Methods: Eighty-one BSG patients with APTw imaging at 3T MR and known H3K27M status were retrospectively studied. APTw values (mean, median, and max) and radiomic features within manually delineated 3D tumor masks were extracted. Comparison of APTw measures between H3K27M-mutant and wildtype groups was conducted by two-sample Student’s T/Mann-Whitney U test and receiver operating characteristic curve (ROC) analysis. H3K27M-mutant prediction using APTw-derived radiomics was conducted using a machine learning algorithm (support vector machine) in randomly selected train (n = 64) and test (n = 17) sets. Sensitivity analysis with additional random splits of train and test sets, 2D tumor masks, and other classifiers were conducted. Finally, a prospective cohort including 29 BSG patients was acquired for validation of the radiomics algorithm.

Results: BSG patients with H3K27M-mutant were younger and had higher max APTw values than those with wildtype. APTw-derived radiomic measures reflecting tumor heterogeneity could predict H3K27M mutation status with an accuracy of 0.88, the sensitivity of 0.92, and specificity of 0.80 in the test set. Sensitivity analysis confirmed the predictive ability (accuracy range: 0.71-0.94). In the independent prospective validation cohort, the algorithm reached an accuracy of 0.86, the sensitivity of 0.88, and specificity of 0.85 for predicting H3K27M-mutation status.

Conclusion: BSG patients with H3K27M-mutant had higher max APTw values than those with wildtype. APTw-derived radiomics could accurately predict an H3K27M-mutant status in BSG patients 4).


Piccardo et al., from Genoa, retrospectively analyzed 22 pediatric patients with DMG histologically proved and molecularly classified as H3K27M-mutant (12 subjects) and wild-type (10 subjects) who underwent DWIProton magnetic resonance spectroscopic imaging, and ASL performed within 2 weeks of 18F-FDOPA PET. DWI-derived relative minimum apparent diffusion coefficient (rADC min), 1H-MRS data choline/N-acetylaspartate (Cho/NAA), choline/creatine (Cho/Cr), and presence of lactate and relative ASL-derived cerebral blood flow max (rCBF max) were compared with 18F-DOPA uptake Tumor/Normal tissue (T/N) and Tumor/Striatum (T/S) ratios, and correlated with histological and molecular features of DMG. Statistics included Pearson’s chi-squared test and Mann-Whitney U tests, Spearman’s rank correlation and receiver operating characteristic (ROC) analysis.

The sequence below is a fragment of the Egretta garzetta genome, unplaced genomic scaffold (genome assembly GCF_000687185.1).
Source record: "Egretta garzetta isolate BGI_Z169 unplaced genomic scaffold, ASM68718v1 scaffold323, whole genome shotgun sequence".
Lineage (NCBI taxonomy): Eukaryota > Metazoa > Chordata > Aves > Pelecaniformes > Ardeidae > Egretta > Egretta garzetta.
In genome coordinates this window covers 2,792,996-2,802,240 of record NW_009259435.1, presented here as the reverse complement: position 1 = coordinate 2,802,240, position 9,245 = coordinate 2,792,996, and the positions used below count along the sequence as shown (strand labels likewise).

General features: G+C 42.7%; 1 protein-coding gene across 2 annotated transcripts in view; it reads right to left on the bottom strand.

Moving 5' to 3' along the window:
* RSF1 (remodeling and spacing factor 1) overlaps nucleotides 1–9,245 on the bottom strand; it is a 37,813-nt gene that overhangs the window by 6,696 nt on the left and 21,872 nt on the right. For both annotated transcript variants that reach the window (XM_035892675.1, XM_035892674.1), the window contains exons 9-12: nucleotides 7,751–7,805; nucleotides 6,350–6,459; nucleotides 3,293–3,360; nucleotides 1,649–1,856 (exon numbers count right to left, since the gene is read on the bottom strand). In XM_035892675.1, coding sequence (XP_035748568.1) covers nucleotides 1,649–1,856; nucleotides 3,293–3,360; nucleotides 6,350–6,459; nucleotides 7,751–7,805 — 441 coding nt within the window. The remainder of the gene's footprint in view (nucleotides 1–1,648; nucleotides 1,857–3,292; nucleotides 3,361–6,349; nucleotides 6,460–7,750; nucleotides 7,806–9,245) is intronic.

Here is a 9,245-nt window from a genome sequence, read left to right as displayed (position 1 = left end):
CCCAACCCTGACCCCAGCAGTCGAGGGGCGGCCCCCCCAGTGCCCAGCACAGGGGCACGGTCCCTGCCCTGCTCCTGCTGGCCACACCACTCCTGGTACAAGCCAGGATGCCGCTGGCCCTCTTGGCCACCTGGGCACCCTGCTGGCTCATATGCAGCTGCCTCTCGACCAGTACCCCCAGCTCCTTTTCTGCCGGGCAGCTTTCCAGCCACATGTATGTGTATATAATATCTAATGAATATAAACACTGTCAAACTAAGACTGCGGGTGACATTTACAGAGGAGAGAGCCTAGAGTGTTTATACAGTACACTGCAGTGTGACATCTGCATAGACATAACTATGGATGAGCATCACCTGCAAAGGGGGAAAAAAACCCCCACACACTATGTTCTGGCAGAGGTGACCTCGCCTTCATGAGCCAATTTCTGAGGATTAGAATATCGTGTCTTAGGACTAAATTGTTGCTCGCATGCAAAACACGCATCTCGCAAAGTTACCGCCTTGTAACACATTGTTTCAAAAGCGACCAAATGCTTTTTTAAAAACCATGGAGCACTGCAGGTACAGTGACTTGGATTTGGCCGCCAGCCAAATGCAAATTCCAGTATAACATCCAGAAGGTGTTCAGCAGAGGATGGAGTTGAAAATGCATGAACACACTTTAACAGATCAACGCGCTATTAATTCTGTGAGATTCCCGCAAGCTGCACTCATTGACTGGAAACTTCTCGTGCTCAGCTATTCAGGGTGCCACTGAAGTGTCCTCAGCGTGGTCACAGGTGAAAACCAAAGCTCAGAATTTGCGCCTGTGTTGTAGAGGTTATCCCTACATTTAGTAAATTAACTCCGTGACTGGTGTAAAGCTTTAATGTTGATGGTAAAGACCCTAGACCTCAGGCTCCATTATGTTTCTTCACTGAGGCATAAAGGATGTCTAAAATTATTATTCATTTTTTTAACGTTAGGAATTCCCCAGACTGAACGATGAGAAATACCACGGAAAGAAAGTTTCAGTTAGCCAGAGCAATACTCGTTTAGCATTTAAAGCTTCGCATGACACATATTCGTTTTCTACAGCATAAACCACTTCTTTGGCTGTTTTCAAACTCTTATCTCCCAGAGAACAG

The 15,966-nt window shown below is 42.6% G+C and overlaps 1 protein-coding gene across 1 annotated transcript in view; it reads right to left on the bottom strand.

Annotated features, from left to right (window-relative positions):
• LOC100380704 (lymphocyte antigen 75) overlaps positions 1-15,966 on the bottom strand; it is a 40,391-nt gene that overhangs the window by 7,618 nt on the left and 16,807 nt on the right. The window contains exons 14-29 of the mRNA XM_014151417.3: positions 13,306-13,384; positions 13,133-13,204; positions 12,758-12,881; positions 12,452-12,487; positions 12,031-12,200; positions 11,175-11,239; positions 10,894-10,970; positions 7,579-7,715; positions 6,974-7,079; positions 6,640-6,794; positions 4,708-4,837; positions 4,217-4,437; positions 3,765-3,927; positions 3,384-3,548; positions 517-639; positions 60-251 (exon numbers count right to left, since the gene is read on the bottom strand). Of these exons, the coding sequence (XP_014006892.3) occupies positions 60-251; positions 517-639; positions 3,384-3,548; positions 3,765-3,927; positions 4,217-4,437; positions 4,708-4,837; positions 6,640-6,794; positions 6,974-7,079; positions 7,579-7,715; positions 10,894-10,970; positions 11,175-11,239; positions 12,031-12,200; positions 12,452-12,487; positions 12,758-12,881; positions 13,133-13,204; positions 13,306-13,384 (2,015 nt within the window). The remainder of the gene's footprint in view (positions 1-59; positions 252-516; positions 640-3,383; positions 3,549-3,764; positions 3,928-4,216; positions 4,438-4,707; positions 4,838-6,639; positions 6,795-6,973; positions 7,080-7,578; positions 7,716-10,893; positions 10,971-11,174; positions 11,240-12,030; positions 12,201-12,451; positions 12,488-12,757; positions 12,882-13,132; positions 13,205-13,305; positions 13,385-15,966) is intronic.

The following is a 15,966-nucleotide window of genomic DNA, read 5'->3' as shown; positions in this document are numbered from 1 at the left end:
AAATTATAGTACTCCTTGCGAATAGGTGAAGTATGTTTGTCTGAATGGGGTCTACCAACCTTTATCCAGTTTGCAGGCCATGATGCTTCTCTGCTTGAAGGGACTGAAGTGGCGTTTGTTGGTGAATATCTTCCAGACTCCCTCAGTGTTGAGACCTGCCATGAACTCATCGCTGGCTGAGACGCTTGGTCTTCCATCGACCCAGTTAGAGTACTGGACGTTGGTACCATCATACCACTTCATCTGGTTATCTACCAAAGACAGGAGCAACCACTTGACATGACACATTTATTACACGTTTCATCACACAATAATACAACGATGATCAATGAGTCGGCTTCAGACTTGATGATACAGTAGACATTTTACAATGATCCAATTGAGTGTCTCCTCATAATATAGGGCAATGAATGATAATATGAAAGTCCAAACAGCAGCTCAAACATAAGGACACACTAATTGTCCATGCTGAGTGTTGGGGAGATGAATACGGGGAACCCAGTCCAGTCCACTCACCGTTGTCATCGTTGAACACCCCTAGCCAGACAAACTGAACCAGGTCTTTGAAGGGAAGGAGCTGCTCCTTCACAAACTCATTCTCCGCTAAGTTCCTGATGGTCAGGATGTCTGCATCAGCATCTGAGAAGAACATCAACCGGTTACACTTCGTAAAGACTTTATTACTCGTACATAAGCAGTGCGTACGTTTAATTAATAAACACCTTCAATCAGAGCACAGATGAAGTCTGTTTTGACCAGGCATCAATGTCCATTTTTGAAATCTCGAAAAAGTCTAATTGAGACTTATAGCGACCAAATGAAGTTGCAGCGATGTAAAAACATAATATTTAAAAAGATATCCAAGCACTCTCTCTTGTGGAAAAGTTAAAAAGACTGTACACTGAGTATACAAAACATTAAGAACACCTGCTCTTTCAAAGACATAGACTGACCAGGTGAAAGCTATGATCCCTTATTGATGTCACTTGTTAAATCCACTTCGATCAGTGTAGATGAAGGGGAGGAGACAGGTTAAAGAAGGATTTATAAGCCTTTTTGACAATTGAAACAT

The highest degrees of correlation among different techniques were found between T/S, rADC min and Cho/NAA ratio (p < 0.01), and between rCBF max and rADC min (p < 0.01). Significant differences between histologically classified low- and high-grade DMG, independently of H3K27M-mutation, were found among all imaging techniques (p ≤ 0.02). Significant differences in terms of rCBF max, rADC min, Cho/NAA and 18F-DOPA uptake were also found between molecularly classified mutant and wild-type DMG (p ≤ 0.02), even though wild-type DMG included low-grade astrocytomas, not present among mutant DMG. When comparing only histologically defined high-grade mutant and wild-type DMG, only the 18F-DOPA PET data T/S demonstrated statistically significant differences independently of histology (p < 0.003). ROC analysis demonstrated that T/S ratio was the best parameter for differentiating mutant from wild-type DMG (AUC 0.94, p < 0.001).

Advanced MRI and 18F-DOPA PET characteristics of DMG depend on histological features; however, 18F-DOPA PET-T/S was the only parameter able to discriminate H3K27M-mutant from wild-type DMG independently of histology 5).


1)

Louis DN, Ohgaki H, Wiestler OD, Cavenee WK, Burger PC, Jouvet A, Scheithauer BW, Kleihues P. The 2007 WHO classification of tumours of the central nervous system. Acta Neuropathol. 2007 Aug;114(2):97-109. doi: 10.1007/s00401-007-0243-4. Epub 2007 Jul 6. Erratum in: Acta Neuropathol. 2007 Nov;114(5):547. PMID: 17618441; PMCID: PMC1929165.
2)

Qiu T, Chanchotisatien A, Qin Z, Wu J, Du Z, Zhang X, Gong F, Yao Z, Chu S. Imaging characteristics of adult H3 K27M-mutant gliomas. J Neurosurg. 2019 Nov 15:1-9. doi: 10.3171/2019.9.JNS191920. Epub ahead of print. PMID: 31731269.
3)

Aboian MS, Solomon DA, Felton E, Mabray MC, Villanueva-Meyer JE, Mueller S, Cha S. Imaging Characteristics of Pediatric Diffuse Midline Gliomas with Histone H3 K27M Mutation. AJNR Am J Neuroradiol. 2017 Apr;38(4):795-800. doi: 10.3174/ajnr.A5076. Epub 2017 Feb 9. PMID: 28183840; PMCID: PMC5394943.
4)

Zhuo Z, Qu L, Zhang P, Duan Y, Cheng D, Xu X, Sun T, Ding J, Xie C, Liu X, Haller S, Barkhof F, Zhang L, Liu Y. Prediction of H3K27M-mutant brainstem glioma by amide proton transfer-weighted imaging and its derived radiomics. Eur J Nucl Med Mol Imaging. 2021 Jun 16. doi: 10.1007/s00259-021-05455-4. Epub ahead of print. PMID: 34131804.
5)

Piccardo A, Tortora D, Mascelli S, Severino M, Piatelli G, Consales A, Pescetto M, Biassoni V, Schiavello E, Massollo M, Verrico A, Milanaccio C, Garrè ML, Rossi A, Morana G. Advanced MR imaging and (18)F-DOPA PET characteristics of H3K27M-mutant and wild-type pediatric diffuse midline gliomas. Eur J Nucl Med Mol Imaging. 2019 Apr 27. doi: 10.1007/s00259-019-04333-4. [Epub ahead of print] PubMed PMID: 31030232.